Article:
The Taiwanese Survey on the Prevalence of Hyperglycemia, Hyperlipidemia, and Hypertension (TwSHHH) was a valuable, large-sized, population-based study in Taiwan [14].The aim of this analysis of the application of Markov simulation was to describe the longitudinal course of the development of MetS and to determine gender differences in the natural history of MetS components and to test the effect of different initial states on the development of MetS.

Materials and Methods

The basic data for this study came from the TwSHHH, a nation-wide cross-sectional survey that was conducted in 2002. A total of 6600 individuals had completed questionnaire interviews, blood pressure (BP) and other biomarker measurements. The follow-up program, named TwSHHH-II, was conducted in 2007 to estimate the incidences of cardiometabolic diseases for people in Taiwan. There were 4,682 individuals including in the TwSHHH-II, resulting in a response rate of 70.9%. The mean follow-up was 5.4 years. Details of the TwSHHH-II cohort were described previously [15]. The protocols for the TwSHHH were approved by the Institutional Review Board at the Bureau of Health Promotion, Department of Health, Executive Yuan, in Taiwan. All individuals gave written informed consent for participation.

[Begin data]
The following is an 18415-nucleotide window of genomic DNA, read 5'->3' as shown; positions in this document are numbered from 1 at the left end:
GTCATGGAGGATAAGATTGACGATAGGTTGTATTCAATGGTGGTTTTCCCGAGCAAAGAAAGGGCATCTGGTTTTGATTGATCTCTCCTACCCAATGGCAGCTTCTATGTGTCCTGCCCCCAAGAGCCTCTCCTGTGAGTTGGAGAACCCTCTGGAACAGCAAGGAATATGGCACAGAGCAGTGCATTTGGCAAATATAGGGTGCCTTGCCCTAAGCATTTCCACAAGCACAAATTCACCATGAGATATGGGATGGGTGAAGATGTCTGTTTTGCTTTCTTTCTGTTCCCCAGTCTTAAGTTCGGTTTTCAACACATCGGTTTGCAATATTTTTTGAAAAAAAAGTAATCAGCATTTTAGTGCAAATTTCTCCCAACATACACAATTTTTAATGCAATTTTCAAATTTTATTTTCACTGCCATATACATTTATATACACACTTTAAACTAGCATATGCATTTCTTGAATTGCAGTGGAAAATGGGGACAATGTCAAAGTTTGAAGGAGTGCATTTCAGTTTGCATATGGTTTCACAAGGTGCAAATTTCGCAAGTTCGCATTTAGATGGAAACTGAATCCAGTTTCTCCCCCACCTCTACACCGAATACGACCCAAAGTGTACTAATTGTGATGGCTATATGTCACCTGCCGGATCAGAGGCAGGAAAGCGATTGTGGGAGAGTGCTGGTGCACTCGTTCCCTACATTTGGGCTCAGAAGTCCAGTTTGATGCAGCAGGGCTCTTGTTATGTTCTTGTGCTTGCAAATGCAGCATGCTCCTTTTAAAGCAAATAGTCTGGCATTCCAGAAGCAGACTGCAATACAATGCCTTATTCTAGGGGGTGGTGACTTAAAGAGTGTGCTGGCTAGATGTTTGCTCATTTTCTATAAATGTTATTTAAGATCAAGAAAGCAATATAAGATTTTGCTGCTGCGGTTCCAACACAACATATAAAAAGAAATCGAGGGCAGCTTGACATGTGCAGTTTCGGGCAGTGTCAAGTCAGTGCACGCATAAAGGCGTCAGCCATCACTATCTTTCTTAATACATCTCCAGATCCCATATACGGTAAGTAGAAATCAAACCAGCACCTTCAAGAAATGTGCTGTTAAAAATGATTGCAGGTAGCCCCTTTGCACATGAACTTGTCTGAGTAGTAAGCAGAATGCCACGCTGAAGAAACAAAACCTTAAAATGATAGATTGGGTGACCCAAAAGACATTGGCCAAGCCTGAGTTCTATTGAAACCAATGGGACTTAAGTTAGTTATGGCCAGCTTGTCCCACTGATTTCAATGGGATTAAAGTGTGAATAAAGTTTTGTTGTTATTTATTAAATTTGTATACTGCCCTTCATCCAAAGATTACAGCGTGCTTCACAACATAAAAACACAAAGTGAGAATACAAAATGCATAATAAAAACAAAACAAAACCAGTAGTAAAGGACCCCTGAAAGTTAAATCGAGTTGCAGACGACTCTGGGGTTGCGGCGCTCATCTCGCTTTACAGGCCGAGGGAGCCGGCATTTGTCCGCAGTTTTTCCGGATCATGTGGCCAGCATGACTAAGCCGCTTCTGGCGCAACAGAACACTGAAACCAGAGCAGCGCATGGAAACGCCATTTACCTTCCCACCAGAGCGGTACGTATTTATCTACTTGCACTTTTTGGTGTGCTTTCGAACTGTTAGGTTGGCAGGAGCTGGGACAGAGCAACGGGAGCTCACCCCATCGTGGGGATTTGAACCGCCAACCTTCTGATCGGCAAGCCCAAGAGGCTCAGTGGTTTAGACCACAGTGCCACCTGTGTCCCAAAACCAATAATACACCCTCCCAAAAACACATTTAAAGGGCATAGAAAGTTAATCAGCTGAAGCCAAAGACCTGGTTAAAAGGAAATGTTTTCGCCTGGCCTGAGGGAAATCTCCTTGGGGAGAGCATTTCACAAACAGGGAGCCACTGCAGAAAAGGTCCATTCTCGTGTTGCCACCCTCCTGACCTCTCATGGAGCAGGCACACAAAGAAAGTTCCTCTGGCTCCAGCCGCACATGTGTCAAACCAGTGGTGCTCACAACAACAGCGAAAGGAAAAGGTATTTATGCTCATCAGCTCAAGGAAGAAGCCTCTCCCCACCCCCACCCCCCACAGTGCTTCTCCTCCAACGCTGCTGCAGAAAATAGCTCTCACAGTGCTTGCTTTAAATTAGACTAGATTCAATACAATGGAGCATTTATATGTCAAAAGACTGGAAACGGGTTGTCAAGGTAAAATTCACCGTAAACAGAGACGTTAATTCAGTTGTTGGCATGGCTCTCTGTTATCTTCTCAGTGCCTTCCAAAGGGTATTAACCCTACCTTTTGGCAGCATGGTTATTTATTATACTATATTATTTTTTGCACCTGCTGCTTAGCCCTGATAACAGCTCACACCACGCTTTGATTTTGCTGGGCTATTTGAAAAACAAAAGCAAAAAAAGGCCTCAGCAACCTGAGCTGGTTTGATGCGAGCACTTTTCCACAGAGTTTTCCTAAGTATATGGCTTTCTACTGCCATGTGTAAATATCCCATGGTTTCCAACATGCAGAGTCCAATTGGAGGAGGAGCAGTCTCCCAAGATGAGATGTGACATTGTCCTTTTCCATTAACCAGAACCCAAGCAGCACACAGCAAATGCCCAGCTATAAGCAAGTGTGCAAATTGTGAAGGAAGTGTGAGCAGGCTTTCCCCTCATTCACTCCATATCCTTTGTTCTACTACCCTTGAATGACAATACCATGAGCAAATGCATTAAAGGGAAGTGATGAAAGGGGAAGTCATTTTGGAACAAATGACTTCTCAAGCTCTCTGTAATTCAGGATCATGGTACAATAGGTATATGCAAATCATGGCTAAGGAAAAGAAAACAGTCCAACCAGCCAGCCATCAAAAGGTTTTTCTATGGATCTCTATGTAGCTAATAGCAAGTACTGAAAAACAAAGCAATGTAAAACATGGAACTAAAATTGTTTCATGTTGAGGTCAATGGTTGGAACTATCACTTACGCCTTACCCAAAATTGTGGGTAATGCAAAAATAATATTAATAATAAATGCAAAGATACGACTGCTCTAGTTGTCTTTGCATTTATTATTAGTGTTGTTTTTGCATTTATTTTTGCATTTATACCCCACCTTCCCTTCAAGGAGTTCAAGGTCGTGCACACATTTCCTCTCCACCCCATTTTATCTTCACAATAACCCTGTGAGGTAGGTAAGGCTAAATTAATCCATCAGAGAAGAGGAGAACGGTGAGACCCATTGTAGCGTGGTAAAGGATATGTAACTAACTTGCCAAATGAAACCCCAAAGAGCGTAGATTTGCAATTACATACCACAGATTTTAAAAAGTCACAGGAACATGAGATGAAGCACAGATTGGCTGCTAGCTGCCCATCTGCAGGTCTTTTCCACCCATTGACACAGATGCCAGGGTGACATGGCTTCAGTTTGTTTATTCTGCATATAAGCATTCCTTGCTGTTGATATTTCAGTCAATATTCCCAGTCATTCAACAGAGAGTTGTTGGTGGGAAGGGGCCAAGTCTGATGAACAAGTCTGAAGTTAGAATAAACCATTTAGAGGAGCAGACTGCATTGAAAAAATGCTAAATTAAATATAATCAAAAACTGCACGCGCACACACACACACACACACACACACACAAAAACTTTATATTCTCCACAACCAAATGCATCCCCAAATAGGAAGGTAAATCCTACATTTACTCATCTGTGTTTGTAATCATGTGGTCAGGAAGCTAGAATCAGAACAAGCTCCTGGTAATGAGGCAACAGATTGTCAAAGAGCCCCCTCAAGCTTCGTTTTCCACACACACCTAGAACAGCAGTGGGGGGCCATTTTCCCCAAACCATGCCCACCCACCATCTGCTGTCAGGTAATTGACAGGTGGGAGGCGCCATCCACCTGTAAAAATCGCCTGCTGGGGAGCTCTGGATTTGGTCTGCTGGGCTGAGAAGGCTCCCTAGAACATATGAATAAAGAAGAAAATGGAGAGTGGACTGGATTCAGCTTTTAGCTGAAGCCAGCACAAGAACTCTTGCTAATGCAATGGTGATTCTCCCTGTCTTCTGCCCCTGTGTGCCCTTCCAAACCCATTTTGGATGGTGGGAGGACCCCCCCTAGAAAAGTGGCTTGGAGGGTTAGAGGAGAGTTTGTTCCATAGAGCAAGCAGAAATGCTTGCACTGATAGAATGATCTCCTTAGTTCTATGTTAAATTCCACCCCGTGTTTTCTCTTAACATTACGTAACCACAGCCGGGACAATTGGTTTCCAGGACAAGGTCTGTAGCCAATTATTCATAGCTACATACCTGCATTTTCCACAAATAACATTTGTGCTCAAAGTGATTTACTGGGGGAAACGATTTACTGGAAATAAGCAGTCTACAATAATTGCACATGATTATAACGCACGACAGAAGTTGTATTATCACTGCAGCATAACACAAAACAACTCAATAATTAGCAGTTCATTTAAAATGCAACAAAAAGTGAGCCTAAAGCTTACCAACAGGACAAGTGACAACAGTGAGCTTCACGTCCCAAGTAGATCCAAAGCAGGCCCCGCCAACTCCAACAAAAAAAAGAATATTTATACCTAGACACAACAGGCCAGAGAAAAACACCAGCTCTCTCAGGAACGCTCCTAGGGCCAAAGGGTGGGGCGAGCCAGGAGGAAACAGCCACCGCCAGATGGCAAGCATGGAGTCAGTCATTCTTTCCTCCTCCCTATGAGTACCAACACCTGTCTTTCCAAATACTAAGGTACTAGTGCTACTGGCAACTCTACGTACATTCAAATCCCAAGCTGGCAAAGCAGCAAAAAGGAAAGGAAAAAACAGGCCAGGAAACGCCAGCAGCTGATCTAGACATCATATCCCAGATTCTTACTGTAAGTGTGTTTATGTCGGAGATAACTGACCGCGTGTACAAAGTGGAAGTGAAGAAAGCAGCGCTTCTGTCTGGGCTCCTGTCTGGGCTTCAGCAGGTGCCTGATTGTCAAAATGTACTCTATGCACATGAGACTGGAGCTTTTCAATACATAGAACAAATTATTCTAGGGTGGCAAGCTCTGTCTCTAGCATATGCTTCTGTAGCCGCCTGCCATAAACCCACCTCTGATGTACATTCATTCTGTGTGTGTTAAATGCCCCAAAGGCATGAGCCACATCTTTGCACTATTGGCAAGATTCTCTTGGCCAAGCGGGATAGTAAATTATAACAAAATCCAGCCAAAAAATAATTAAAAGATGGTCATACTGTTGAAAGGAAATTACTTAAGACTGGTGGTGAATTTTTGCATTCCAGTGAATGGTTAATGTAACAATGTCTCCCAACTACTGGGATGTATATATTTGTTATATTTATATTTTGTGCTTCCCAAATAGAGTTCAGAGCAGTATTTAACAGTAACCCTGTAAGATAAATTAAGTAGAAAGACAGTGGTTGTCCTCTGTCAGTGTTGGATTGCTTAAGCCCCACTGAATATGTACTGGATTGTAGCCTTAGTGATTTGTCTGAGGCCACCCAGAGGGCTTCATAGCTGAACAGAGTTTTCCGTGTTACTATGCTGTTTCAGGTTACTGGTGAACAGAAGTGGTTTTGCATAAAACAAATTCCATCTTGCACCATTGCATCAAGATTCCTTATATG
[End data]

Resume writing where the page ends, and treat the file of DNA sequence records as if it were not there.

Because the rates of cardiometabolic risk factors were significantly different in individuals aged over 50 years [14], data were limited from individuals aged 18–45 years for taking focus on young adult group. Therefore, individuals who were younger than 18 years (n = 293) or older than 45 years (n = 1,972), had a history of stroke or coronary heart disease (n = 79), or did not provide a blood specimen (n = 91) were excluded from this analysis, leaving data from 2247 participants (1,032 men and 1,215 women).

Data Collection